September 29, 2020

BY TYLER BATTEN

Intrusive broadcasts, steeped in politically nonsensical rhetoric and force fed to the senses around election season, need to be outlawed and exiled.

Just because someone owns a car doesn’t mean they need to be a mechanic. In order to cast an informed vote one shouldn’t have to be a master linguist.

Language aside, advertising has no place in politics. The nature of these two subjects is completely different, their delivery and reception should remain divergent. Ads are made to capture attention; they make false and unrealistic claims in order to trick consumers into voting, or rather, buying.

It’s time that political parties respect their age of majority constituents.

The most educated, informed and curious cohort of all time is becoming increasingly apathetic and growing callous to the very idea of politics due in part to the constant bombardment of lame ads aimed and fired at them.

The advent of the television in the 1950s, and to a greater extent the obligatory advertisements that followed, saw politicians chase voters down the rabbit hole into the depths of that hot medium, with its marquee lights, explosions and theme songs all riddled with false and disconnected, yet easy to understand, promises.

In the spirit of late communication theorist Marshall McLuhan, within the irony of this generation — the hipster — there lies a testament to the renewal of individualism within an old and tired global village, but the real irony is that the solution which guides the renewal of individuality has become marketable itself.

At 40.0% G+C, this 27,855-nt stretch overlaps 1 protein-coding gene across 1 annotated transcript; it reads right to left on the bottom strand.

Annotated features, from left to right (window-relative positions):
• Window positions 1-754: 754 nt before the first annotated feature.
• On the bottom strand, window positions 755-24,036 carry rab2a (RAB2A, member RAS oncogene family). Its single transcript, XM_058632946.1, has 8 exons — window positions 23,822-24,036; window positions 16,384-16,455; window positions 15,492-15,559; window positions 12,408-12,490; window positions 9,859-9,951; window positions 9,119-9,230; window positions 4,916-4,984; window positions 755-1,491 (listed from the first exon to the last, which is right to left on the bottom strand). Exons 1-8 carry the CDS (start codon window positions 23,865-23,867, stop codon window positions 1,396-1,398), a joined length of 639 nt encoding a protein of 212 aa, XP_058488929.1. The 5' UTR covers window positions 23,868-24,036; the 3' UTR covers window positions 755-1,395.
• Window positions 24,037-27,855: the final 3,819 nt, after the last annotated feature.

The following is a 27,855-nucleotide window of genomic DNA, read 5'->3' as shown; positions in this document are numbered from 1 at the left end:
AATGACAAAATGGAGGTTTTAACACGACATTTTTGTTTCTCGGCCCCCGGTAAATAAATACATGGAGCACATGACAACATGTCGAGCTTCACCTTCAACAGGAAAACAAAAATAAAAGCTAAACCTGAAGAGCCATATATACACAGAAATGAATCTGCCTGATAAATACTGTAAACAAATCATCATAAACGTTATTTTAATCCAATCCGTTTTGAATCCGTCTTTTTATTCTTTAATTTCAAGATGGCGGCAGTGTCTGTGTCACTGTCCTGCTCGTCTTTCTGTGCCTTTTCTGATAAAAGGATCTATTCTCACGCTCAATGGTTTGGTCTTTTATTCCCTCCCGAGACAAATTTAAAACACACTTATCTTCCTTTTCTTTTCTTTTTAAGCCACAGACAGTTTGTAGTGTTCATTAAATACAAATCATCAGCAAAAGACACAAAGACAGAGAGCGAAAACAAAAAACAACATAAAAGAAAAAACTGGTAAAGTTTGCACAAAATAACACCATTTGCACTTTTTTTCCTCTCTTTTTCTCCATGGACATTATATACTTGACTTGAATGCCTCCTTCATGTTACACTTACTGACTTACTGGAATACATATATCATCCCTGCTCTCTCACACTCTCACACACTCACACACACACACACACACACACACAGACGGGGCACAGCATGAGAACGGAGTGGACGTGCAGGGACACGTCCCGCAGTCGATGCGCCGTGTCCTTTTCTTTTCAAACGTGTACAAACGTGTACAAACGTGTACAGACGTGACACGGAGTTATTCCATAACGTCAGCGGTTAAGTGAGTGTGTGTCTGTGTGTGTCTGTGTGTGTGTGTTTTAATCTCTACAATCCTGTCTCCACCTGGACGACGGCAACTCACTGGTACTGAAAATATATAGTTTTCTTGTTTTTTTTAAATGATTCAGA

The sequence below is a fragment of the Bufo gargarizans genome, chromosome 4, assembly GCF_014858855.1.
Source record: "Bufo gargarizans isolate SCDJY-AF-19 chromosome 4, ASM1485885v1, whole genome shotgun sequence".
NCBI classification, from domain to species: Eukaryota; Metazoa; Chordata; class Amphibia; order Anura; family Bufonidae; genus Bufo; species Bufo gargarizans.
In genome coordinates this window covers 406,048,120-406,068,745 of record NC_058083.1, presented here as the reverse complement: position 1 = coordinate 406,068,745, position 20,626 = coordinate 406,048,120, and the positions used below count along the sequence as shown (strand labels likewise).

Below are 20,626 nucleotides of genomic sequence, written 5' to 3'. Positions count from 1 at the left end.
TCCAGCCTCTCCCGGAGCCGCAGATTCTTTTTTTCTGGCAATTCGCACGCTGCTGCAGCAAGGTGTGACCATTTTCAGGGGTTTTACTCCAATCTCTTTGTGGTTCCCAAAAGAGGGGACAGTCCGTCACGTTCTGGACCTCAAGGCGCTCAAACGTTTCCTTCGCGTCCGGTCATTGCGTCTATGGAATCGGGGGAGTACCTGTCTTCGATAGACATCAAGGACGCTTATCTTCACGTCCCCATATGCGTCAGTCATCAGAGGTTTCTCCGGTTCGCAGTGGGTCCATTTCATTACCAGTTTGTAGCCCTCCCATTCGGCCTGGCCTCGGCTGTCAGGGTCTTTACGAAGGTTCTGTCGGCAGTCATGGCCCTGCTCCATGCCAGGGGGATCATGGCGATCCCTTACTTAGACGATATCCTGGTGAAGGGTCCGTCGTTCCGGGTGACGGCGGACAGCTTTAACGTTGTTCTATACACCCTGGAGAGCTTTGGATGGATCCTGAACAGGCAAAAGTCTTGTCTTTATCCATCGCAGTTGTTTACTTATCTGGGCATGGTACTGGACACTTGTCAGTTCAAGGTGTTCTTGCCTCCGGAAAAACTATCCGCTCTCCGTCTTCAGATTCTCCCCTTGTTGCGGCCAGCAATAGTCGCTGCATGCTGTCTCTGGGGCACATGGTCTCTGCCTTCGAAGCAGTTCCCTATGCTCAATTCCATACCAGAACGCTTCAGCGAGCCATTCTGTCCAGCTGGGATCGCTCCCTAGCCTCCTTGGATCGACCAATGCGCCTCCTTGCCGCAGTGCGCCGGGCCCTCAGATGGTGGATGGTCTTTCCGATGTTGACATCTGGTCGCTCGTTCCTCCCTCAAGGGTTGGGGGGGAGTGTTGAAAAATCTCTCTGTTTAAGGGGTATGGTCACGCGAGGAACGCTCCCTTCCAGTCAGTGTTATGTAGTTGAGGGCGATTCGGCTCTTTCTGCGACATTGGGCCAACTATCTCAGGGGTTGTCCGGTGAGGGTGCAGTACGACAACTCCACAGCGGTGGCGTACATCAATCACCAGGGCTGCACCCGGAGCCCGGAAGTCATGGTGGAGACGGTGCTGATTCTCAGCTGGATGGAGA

The individual’s problem is a fisherman’s hitch — the greater the solution the tougher the problem, that is, the more authentic the idea, the more popular it will become.

The current political class, standard and dull, are again chasing this generation down to their agora — their meeting place — their place of individual connectedness.

The Internet medium is a place where messages can be paused, played back or all together avoided. Tuning in is a completely autonomous act and if anything is known about this generation it’s that their hand will not be forced.

Voter turnout is on a steady decline in Canada because what the antiquated political process has failed to understand is that capturing a vote does not mean finding voters who will listen, but rather developing an appropriate and transparent medium in which to talk.

The need for a separation of ad and state now, more than ever, must be recognized and implemented. Active and engaged citizenry and a revival in the reverence of democratic values will occur naturally if Hollywood-inspired slam ads and fictional accounts of fallacious arguments are exchanged for truth, transparency and respect.

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